I’ve never had that happen in the past, and I still can’t say why this batch was more brittle than any other. I suspect the greater width of this noodle means it has more weight, which pulls the dough further down as it dries. This stretches the narrow section held by the rack (it was a thin noodle to begin with). I had cut these noodles the same length as my fettuccine (about 25cm), so in future I will make them shorter. It’s another lesson: the wider noodles need to be shorter to prevent breakage during drying.

Micrometer 1As usual, they cooked well and tasted superb, with a silky texture. After cooking them, I removed about 1/2-3/4 cup of the pasta water and drained the noodles. Then I put them back into the pot with the reserved water and a piece of butter. I heated the pot, stirring the mix so the butter melted into the noodles. I finally added the noodles to the prepared sauce simmering in the pan (I made a tomato-based sauce with some extra cherry tomato sauce added for a little sweetness, along with onions, peppers, mushrooms, garlic, ground pepper, oregano, and a pinch of cumin). This was cooked for just a couple of minutes to properly merge the sauce and pasta. Delicious!

Micrometer 2After the meal, I took out my borrowed micrometer and measured the thickness of a few small pieces of lasagne ricce noodle I had saved. On one I got a range of 0.74-0.83mm, and on the second 0.72-0.82mm. That’s nice for cooking, but a bit thin for this kind of pasta (good for ravioli, though). On the positive side, this thinness means it cooks quickly and evenly.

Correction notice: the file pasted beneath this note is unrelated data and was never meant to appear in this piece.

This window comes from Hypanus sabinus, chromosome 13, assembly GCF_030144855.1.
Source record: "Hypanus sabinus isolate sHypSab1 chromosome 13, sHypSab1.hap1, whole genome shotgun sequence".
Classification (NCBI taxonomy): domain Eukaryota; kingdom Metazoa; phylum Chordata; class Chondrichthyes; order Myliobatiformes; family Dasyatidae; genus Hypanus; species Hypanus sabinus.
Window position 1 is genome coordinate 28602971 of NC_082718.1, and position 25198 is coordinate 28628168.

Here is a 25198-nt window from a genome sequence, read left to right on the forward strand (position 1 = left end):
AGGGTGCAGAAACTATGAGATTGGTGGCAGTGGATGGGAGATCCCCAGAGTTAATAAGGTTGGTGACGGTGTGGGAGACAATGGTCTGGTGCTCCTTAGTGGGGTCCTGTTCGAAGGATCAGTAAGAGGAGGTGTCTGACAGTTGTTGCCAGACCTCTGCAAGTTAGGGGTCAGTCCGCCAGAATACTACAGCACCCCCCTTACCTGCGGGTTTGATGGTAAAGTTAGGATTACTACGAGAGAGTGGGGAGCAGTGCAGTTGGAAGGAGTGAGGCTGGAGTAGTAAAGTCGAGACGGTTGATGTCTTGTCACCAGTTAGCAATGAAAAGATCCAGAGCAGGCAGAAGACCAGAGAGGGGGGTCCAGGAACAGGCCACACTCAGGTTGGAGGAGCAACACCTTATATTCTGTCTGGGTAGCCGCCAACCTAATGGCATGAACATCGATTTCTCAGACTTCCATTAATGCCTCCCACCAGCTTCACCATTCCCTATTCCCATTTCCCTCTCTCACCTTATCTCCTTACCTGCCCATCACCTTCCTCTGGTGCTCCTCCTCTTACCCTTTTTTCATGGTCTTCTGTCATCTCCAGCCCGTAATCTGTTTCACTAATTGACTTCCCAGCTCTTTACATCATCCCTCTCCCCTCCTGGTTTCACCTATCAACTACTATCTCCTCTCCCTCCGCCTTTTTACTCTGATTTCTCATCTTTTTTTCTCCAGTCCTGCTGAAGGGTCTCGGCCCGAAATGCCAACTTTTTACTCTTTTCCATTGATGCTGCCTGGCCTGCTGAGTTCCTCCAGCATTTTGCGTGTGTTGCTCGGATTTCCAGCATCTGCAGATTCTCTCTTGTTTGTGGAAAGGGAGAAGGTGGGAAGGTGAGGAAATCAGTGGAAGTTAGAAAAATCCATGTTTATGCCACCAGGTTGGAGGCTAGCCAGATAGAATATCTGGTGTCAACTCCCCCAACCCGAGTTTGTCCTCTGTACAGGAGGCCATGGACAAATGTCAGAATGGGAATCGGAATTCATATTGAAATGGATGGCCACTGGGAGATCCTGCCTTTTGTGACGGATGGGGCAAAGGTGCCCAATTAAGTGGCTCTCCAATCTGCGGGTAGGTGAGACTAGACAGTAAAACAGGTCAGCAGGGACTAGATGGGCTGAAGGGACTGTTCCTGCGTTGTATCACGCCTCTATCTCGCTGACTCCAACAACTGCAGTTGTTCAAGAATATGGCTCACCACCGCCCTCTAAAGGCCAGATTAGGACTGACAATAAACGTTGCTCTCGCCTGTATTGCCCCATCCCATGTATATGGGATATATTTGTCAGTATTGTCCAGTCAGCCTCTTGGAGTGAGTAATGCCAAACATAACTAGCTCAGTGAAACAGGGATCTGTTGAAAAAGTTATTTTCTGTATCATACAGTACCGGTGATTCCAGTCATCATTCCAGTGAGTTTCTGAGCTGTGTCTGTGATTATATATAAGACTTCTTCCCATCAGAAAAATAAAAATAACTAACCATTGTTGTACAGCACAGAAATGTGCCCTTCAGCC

I had planned to test a wider rolling gap this time, but when I had problems with the mafaldine cutter, I went back to setting six, my old standard. While cutting, I looked at setting four and thought it was a bit too thick, so perhaps five will work in future. But that will require cutting shorter noodles, too, for the added weight when drying. I think I should try something in the 15-20cm range next time.

All-purpose tipo 00 flourAnd as a final note, I found a bag of tipo 00 flour marked all-purpose at an Asian grocery store in Barrie earlier this month (I had to travel there for my post-radiation consultation with my urologist and afterwards stopped to pick up some groceries). I had never seen one marked “all-purpose” just for specific uses (pasta or pizza, identifying lower and higher protein content, respectively). Once my current bag of tipo 00 for pasta is finished, I will try the all-purpose to see if it makes any difference in pasta. I am still looking for an unbleached tipo 00 flour. Please let me know if you see any marked as such.